The IEEE 802 committee's recently concluded plenary session included reports of progress in several areas and continuing disagreement in others.
The 802.11n working group has not achieved consensus on what measures will be required to mitigate interference of the new standard with legacy 802.11a/b/g networks. A key point in the debate is whether or not to allow both 20-MHz and 40-MHz channel operation in the 2.4 GHz band.
802.11 a/b/g networks operate with 20-MHz channels. IEEE 802.11n's advantages come in part by utilizing 40-MHz channels. The problem is that there is only 70 MHz available to b/g services in the bandso overlapping channels is a high probability.
More information on this issue is available at Taming the Beast: 802.11n Coexistence with legacy networks.
In a separate development, the 802.11 (Wi-Fi) and 802.16 (WIMAX) committees are working with the ITU Telecommunication (ITU-T) standards group to integrate their respective technologies into the ITU-T's International Mobile Telecommunications (IMT) Advanced framework.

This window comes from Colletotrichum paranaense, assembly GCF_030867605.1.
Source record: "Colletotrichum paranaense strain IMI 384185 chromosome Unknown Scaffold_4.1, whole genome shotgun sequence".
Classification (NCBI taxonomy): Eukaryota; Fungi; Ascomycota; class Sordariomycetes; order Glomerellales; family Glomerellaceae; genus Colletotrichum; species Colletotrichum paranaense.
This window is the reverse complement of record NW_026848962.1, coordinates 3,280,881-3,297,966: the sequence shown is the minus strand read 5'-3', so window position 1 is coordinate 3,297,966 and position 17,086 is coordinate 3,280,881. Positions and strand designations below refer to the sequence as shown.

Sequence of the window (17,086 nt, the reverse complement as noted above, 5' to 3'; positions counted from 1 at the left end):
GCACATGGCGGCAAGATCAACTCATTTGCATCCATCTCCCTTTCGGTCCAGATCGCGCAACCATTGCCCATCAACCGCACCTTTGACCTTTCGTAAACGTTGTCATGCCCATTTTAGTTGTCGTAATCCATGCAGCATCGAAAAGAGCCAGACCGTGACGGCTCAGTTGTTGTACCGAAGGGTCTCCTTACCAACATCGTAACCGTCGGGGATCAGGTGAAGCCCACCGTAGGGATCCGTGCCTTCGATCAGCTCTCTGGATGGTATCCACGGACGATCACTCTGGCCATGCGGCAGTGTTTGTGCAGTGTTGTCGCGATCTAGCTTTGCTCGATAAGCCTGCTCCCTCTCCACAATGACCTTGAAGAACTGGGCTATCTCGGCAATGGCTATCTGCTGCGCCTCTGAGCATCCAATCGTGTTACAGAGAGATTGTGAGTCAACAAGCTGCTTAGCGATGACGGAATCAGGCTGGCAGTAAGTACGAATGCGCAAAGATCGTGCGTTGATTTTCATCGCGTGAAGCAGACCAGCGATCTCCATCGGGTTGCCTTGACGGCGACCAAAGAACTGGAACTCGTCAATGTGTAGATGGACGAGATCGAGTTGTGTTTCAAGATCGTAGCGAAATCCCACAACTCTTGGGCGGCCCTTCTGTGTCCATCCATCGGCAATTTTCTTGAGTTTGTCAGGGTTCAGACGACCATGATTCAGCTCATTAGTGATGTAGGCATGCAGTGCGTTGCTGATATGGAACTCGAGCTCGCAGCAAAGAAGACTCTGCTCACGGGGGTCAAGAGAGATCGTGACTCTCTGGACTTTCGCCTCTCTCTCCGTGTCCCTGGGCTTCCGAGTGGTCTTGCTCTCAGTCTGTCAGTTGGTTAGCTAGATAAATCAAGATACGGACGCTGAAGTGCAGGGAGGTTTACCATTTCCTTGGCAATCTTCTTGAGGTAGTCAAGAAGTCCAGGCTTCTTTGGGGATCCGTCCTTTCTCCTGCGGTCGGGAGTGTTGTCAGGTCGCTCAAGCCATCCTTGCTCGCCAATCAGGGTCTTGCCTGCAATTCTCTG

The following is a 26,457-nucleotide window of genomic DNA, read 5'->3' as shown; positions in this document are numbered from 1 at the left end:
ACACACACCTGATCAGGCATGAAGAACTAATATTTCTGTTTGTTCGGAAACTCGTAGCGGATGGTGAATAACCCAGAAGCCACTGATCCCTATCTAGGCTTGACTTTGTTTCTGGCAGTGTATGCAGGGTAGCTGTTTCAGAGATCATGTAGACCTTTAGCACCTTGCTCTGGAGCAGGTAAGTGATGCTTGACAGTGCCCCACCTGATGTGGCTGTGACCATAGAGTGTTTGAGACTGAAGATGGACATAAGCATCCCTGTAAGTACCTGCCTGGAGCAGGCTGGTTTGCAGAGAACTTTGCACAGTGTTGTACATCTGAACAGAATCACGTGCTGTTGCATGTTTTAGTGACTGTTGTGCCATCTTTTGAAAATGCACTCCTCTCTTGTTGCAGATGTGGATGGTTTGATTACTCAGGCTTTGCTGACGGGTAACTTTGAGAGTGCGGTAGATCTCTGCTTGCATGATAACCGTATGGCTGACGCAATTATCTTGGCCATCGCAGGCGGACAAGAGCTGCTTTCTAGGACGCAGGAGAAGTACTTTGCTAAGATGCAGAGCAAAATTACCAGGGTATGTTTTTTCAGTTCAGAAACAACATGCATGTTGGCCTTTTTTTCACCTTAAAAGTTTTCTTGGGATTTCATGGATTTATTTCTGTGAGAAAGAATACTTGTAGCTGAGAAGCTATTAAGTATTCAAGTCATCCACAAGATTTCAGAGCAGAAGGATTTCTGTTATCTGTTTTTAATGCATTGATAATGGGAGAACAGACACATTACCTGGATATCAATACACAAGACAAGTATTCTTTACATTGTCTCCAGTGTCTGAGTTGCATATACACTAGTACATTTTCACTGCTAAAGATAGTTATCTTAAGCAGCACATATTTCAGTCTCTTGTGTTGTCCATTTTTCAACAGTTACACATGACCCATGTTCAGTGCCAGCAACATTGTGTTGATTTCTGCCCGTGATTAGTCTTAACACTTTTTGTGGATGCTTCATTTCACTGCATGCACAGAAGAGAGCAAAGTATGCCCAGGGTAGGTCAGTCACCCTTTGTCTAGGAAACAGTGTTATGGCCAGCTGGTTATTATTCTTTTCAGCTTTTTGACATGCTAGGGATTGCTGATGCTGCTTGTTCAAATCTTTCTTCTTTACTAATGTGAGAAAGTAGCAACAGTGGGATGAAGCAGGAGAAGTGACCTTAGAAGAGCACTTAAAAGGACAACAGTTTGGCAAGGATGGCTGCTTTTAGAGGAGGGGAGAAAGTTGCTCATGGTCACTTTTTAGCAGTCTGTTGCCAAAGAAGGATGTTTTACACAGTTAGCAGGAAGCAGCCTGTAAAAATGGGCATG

This work began in January 2007. IEEE 802.16 has been identified as serving as the mobile interface of IMT and 802.11 has been identified as the nomadic interface.
Another IEEE response to the ITU requirements has been to create an 802.16m task group. Both initiatives are at an early stage and have a long way to go before becoming a standard.
802.11m is working on a standard with data rates of 100 Mbit/s for mobile applications and 1 Gbit/s for fixed applications, cellular, macro and micro cell coverage.